“The belt they earn taking their exam is their gift from the dojo,” Rhodes said. “When I was going up through the ranks, I’ve paid my exam fees and then if you pass the exam, some of that fee goes toward the belt. I didn’t have this experience personally with my own schools that I trained in but I’ve seen schools where if they are low on funds, then they’ll hold a bunch of exams. It just compromises the integrity and the idealism of what you’re trying to do and your rankings and things like that. We want you to feel like you took the exam because we believe in you and knew you were ready. When you’ve been working hard and we think you’re at that level and you’re ready, we give that exam and then the belt. You’ve earned it so the dojo provides that to you. It just helps us keep the idealism and integrity intact.”

When a child passes an exam, the entire class celebrates together, usually at the Subway next door.

“No one gets better by themselves. It’s impossible,” Rhodes said. “You have teachers and training partners. We started with the children. We wanted them to be happy for each other and not jealous of each other so when there is a promotion, we take the kids next door to Subway and they all go through the line and they get treats and drinks and things there. It’s also our chance to talk to them about the way they conduct themselves in public. They’re wearing their uniforms so they represent us and they always show impeccable manners. That’s a way for them to have self control outside of our environment even though it’s right next door. But it’s fun and they enjoy it.”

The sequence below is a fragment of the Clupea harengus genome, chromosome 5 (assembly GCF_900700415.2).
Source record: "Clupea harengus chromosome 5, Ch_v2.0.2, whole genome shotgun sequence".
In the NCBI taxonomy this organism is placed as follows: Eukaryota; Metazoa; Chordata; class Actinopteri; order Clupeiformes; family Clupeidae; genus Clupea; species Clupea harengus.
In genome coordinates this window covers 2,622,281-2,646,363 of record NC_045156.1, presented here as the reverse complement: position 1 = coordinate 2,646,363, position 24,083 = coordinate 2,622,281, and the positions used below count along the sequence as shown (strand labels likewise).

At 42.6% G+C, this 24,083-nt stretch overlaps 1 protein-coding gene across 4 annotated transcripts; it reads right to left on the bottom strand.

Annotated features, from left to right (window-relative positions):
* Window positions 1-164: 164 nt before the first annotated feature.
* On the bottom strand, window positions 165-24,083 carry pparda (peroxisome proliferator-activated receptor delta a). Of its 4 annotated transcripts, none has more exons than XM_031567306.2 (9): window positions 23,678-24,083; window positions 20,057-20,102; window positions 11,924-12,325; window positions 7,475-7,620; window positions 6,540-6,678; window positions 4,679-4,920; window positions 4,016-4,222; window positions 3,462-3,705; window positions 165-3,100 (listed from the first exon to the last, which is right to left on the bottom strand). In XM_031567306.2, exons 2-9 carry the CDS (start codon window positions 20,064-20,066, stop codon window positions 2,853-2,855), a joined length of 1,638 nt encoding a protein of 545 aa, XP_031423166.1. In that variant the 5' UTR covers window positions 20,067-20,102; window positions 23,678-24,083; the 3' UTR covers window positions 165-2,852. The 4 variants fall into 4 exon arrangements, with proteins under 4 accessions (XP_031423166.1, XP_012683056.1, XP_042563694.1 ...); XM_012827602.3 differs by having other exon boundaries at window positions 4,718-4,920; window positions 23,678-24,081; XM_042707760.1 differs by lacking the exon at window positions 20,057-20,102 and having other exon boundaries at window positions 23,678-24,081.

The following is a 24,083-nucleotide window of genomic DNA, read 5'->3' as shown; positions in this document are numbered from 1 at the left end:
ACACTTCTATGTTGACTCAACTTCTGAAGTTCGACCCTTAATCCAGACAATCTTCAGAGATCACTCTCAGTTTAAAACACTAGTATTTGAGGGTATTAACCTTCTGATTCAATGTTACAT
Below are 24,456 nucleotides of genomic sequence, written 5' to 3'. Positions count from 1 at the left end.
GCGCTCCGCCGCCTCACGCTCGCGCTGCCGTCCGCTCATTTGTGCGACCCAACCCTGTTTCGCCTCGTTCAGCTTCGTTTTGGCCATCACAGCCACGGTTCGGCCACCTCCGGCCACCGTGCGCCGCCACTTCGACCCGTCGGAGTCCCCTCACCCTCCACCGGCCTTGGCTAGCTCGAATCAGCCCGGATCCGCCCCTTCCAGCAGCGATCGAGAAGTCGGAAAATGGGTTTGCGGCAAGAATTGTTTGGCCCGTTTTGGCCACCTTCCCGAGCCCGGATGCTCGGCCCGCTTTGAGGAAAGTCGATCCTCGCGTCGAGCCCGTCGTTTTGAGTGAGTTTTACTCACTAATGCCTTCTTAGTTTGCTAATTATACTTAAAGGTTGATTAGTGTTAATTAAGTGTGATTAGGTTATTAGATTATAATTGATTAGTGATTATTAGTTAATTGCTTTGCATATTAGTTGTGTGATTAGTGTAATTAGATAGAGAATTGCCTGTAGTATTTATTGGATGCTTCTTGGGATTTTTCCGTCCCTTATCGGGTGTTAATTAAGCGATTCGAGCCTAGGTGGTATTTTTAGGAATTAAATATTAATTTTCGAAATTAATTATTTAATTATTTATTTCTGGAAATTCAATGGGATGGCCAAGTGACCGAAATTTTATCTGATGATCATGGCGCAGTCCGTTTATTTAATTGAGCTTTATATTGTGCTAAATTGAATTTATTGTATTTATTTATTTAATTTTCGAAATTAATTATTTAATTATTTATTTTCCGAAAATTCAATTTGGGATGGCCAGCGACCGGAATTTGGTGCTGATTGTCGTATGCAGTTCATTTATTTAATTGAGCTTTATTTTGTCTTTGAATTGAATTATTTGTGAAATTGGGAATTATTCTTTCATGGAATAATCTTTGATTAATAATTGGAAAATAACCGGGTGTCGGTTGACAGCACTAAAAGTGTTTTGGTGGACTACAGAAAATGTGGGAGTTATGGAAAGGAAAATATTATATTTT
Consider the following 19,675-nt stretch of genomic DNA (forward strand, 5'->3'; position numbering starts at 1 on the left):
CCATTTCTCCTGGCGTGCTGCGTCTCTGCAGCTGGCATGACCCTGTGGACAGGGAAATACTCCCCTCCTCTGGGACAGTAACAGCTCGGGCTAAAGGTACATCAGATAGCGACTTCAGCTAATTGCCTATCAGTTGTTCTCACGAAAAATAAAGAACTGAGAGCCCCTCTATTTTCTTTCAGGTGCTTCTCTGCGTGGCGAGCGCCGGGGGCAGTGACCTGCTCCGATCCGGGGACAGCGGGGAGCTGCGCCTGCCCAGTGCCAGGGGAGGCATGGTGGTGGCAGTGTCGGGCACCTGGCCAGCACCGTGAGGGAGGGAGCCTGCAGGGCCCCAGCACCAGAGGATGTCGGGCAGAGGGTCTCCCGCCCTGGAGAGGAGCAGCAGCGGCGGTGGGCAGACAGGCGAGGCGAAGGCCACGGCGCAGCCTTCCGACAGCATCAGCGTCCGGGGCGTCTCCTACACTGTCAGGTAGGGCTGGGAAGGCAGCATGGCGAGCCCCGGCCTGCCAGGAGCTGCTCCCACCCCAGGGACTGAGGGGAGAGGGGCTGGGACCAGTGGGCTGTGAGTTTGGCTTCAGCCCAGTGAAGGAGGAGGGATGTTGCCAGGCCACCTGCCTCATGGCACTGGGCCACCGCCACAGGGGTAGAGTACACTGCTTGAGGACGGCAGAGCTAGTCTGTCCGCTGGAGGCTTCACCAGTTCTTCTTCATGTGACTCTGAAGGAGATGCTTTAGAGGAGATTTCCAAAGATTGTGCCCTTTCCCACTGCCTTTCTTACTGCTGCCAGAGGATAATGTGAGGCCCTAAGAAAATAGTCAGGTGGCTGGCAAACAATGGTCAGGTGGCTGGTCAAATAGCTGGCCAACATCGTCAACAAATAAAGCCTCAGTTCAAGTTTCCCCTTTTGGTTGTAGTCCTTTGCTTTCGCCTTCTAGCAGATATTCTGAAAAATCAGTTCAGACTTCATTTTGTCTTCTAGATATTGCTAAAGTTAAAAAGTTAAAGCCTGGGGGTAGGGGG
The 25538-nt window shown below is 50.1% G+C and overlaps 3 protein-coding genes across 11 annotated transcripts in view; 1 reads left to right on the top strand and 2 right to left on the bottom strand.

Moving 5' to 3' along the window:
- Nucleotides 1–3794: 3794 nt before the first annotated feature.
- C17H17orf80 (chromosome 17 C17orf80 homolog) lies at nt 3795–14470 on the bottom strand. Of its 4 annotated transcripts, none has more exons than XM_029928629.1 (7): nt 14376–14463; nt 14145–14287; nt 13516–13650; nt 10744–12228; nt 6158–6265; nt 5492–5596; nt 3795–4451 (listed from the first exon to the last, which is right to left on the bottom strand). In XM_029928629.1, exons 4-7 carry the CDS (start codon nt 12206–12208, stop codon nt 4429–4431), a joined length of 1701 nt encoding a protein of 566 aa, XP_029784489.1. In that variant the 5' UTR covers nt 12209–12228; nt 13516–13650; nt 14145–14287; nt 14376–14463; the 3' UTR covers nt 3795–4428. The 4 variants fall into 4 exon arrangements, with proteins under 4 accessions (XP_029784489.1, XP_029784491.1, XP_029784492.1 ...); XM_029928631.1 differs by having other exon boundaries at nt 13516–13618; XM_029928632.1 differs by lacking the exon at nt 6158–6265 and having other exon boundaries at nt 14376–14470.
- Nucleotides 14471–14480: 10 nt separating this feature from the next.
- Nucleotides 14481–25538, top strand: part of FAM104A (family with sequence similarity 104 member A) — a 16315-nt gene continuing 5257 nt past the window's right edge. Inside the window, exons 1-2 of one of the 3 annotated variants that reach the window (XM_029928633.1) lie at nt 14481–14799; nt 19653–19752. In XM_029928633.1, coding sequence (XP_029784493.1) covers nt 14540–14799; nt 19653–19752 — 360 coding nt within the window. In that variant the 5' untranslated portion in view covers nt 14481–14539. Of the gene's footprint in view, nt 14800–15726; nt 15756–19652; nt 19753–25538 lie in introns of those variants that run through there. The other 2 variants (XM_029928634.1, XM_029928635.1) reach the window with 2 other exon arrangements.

Zanshin also encourages its kids to be charitable. One year, they sponsored a family at McNary, raised $1,000, bought them all presents and delivered them.

Rhodes and her colleagues spent about a year and half looking for, designing and then building a space. Contractors did most of the work but the educator, doctor and software engineer built the 1,600 square football mat with spring floor underneath themselves.

“I had bleeding fingers from building it,” Rhodes said. “When we bought our space, the exterior of the building was done but the floor was just gravel so we got to design it. It’s the most fun place. It’s a playground for us. All of the different bags and equipment we have for striking, any strike you might want to practice, whether it’s a flying knee or a dropping elbow, we’ve got a striking station for that.  We thought what do you want to do and what would be the perfect way to practice that and we bought it. It was kind of our labor of love. We have the coolest bags that you can weave under. We have uppercuts and knees and elbows. We have all this great equipment.”

Zanshin, which translates to “focus” in Japanese, offers classes for both children and adults, emphasizing self discipline, control, confidence and behavior.

“Sometimes I look at our kids and we’ll get a kid that maybe an outsider will think is a total spaz and I know that was me,” Rhodes said. “So when we work with that kid over time and they learn how to control themselves, I know that’s going to affect every part of their lives because I know it did for me. We’ll get kids with bad attitudes. I was certainly capable of having an attitude. Saying whatever you feel like doesn’t get you very far and learning the right times to say the right things does so as we teach that to our kids. I feel like I can give them what someone else volunteered and gave their time to me. That keeps us going.”